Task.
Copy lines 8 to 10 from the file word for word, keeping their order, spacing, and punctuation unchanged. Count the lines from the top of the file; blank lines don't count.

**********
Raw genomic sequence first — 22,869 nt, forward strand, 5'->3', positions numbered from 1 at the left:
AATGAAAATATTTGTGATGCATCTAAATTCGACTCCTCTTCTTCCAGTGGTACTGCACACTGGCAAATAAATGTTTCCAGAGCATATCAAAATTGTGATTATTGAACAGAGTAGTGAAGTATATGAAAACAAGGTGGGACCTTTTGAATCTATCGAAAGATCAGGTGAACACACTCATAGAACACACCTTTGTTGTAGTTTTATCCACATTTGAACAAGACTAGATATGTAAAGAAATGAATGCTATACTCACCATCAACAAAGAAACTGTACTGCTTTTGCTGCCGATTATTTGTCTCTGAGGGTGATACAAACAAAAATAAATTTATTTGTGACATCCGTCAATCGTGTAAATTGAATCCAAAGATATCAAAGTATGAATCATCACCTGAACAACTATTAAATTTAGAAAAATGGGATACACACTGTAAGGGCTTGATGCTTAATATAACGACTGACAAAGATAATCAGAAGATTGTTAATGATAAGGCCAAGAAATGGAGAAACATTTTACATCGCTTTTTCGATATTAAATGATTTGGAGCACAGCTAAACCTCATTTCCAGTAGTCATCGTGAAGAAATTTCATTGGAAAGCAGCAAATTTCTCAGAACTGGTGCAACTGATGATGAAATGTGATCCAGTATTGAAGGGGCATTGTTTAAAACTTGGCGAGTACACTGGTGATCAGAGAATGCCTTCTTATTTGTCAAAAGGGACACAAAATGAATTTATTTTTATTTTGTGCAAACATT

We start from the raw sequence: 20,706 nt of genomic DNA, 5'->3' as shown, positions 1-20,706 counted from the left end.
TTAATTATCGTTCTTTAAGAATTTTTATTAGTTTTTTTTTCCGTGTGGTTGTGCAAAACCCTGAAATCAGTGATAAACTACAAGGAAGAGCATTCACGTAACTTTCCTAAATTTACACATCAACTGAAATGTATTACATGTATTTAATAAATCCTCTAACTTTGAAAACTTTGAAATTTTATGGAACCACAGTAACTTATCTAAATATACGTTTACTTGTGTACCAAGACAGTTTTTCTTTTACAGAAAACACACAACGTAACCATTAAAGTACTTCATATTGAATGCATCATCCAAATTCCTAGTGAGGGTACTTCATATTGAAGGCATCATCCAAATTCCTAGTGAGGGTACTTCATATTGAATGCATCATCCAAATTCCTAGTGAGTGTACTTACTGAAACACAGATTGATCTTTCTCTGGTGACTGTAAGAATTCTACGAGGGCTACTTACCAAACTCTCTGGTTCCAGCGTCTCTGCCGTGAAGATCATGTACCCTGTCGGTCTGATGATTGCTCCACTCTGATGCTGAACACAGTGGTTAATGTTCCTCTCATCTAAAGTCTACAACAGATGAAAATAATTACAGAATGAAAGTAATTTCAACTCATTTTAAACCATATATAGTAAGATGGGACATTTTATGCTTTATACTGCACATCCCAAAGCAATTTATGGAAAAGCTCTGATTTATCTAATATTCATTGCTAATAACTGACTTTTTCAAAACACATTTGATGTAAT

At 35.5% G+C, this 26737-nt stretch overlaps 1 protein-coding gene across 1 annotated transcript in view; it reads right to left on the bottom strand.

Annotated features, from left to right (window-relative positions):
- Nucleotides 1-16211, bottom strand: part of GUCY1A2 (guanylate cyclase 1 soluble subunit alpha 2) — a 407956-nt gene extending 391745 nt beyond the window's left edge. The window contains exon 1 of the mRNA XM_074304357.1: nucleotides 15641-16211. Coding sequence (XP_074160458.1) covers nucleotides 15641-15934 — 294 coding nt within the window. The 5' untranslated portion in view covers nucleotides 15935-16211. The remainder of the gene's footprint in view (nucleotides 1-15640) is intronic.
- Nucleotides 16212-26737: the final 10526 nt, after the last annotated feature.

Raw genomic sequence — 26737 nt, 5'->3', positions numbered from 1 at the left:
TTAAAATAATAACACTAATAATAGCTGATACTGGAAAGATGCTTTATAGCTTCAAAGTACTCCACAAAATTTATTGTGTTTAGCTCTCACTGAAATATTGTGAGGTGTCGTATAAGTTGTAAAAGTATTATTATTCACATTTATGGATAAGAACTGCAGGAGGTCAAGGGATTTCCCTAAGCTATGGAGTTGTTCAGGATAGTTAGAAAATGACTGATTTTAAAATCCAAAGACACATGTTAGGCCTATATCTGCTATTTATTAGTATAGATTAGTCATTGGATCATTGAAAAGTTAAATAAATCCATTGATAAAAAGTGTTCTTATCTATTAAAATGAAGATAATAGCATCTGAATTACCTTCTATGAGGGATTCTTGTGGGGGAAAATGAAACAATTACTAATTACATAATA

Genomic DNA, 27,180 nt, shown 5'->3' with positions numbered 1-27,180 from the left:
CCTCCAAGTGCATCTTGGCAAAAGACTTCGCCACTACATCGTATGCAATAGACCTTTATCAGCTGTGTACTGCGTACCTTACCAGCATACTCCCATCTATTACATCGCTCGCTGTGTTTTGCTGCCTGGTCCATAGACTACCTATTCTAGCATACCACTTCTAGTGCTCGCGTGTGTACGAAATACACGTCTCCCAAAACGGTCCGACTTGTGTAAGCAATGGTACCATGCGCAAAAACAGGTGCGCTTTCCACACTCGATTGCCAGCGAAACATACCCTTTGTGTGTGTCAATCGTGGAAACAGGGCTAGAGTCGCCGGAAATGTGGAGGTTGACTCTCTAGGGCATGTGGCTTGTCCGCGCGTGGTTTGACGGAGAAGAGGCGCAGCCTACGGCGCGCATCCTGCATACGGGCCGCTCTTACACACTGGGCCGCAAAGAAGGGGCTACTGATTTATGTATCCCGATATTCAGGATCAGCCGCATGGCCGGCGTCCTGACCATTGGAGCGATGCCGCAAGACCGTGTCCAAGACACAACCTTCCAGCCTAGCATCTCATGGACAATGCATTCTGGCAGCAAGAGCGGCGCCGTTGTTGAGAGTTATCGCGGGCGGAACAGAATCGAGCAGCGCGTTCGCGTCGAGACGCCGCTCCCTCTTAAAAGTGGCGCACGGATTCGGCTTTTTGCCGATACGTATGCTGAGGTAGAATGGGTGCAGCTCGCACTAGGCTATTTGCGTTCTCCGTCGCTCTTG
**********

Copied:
- Nucleotides 16212-26737: the final 10526 nt, after the last annotated feature.

Raw genomic sequence — 26737 nt, 5'->3', positions numbered from 1 at the left:
TTAAAATAATAACACTAATAATAGCTGATACTGGAAAGATGCTTTATAGCTTCAAAGTACTCCACAAAATTTATTGTGTTTAGCTCTCACTGAAATATTGTGAGGTGTCGTATAAGTTGTAAAAGTATTATTATTCACATTTATGGATAAGAACTGCAGGAGGTCAAGGGATTTCCCTAAGCTATGGAGTTGTTCAGGATAGTTAGAAAATGACTGATTTTAAAATCCAAAGACACATGTTAGGCCTATATCTGCTATTTATTAGTATAGATTAGTCATTGGATCATTGAAAAGTTAAATAAATCCATTGATAAAAAGTGTTCTTATCTATTAAAATGAAGATAATAGCATCTGAATTACCTTCTATGAGGGATTCTTGTGGGGGAAAATGAAACAATTACTAATTACATAATA